"The World According to Deaf People"

"The World According to Deaf People" - ASL 1...

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ASL 1 Assignment #2 “The World According to Deaf People” Television is a huge part of American culture. What started in the 1930s as a luxury item, television soon became a household item. Within a few decades the television had become a staple of the modern American household. It is used as an effective means of transferring information about the world to American households. It serves as a means of entertainment, learning and discovery. The hearing population takes for granted the ease at which they can use it for information and leisure. The Deaf community can utilize this vehicle for information as well, with the help of closed captioning and subtitles. The first program to have captions was Julia Child’s “The French Chef” on August 5, 1972. It was a huge step for deaf and hard of hearing people. For the first time, they could enjoy an audio portion of a national program by reading captions. (National Institute on Deafness and other Communication Disorders) Since then, more than 2,000 hours of entertainment, news, public affairs and sports are captioned on network, public, and cable television each week. What are captions? Captions are words on the television screen that describe what is going on audibly during the show. They are matched up with the show so that a viewer can follow the action and dialogue simultaneously. Not only do they cover the dialogue portion of the program, but also the background noises, such as important sound effects that lend to the telling of the story. (NIDCD) There are two kinds of captions. Closed captions require a set-top decoder or a TV with a built-in decoder circuitry. Open captions, on the other hand, show up on all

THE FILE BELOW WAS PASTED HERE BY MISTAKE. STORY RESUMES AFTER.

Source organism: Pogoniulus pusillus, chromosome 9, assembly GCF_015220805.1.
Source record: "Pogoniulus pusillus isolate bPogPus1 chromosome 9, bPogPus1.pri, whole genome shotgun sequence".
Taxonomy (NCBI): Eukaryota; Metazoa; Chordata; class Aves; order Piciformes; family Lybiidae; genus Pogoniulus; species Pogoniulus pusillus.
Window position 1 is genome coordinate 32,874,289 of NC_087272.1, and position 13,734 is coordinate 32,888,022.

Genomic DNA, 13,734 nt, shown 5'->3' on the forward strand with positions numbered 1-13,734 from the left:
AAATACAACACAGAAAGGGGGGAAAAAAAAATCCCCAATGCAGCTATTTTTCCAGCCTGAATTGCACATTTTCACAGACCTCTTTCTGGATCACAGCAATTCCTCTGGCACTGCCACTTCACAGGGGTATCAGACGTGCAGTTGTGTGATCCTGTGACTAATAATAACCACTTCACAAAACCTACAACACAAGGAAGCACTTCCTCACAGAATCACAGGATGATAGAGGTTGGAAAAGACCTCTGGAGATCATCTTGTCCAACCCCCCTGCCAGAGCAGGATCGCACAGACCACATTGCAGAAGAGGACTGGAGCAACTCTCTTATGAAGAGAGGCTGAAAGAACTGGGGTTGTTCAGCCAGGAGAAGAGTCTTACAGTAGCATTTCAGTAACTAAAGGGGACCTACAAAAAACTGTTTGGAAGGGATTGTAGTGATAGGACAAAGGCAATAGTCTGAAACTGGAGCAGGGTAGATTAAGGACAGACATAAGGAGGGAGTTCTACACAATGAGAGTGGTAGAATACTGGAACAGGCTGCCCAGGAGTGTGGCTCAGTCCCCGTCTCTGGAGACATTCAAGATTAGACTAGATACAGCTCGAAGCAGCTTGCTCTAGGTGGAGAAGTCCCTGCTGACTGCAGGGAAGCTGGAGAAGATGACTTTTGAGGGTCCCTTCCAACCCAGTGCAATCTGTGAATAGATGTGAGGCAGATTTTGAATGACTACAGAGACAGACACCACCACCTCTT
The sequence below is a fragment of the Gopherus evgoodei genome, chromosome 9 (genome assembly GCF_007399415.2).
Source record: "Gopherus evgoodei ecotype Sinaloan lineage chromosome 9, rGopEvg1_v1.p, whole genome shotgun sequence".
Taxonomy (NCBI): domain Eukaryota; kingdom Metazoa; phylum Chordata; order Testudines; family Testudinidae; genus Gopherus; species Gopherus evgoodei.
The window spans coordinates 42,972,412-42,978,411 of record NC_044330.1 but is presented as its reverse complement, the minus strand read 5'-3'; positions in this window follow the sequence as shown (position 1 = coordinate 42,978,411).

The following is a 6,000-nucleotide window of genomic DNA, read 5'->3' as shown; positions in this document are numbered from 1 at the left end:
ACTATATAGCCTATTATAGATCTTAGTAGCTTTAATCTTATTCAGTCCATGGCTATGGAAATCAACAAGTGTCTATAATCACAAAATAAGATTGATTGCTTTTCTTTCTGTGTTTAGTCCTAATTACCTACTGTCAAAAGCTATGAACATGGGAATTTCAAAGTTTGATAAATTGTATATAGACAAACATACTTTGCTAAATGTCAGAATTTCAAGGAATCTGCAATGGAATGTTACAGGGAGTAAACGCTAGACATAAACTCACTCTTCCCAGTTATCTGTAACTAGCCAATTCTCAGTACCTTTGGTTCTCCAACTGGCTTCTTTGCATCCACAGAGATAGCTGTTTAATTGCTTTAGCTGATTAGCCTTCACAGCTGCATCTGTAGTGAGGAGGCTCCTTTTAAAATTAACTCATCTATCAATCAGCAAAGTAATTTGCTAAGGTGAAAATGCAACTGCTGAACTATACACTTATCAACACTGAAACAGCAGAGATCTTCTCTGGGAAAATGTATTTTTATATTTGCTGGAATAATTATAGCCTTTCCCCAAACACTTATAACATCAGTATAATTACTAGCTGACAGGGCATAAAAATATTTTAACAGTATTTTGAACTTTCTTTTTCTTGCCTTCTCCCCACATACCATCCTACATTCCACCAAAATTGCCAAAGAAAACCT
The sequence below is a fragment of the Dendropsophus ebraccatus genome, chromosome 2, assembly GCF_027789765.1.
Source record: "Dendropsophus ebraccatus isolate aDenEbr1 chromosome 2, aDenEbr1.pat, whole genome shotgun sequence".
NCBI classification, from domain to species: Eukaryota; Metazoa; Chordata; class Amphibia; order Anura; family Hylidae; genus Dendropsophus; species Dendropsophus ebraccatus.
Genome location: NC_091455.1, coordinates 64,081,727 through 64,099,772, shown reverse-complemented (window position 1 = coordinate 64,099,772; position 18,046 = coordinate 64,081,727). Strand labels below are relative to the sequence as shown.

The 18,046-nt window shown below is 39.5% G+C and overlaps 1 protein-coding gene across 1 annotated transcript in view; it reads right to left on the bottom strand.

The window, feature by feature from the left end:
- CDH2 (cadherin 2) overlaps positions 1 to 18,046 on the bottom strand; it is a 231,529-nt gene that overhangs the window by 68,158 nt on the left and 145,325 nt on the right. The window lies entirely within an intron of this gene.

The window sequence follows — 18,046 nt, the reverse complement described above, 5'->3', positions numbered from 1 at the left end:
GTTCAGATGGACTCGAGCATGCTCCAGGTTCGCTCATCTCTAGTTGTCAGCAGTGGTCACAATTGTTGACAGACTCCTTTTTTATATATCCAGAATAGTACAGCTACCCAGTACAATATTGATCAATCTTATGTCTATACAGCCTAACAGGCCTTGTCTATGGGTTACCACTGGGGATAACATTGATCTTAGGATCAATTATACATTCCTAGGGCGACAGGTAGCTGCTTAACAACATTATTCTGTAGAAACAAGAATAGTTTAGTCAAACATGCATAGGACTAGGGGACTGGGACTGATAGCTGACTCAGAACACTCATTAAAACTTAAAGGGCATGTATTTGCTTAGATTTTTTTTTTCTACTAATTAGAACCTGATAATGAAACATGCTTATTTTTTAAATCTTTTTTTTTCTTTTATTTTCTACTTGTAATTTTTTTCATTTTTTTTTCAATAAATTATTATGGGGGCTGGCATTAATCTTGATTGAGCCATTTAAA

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television sets, even those without a decoder. Open captions were popular in the past, but
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This note was uploaded on 08/15/2008 for the course ASL U101 taught by Professor Lipsky during the Fall '07 term at Northeastern.

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"The World According to Deaf People" - ASL 1...

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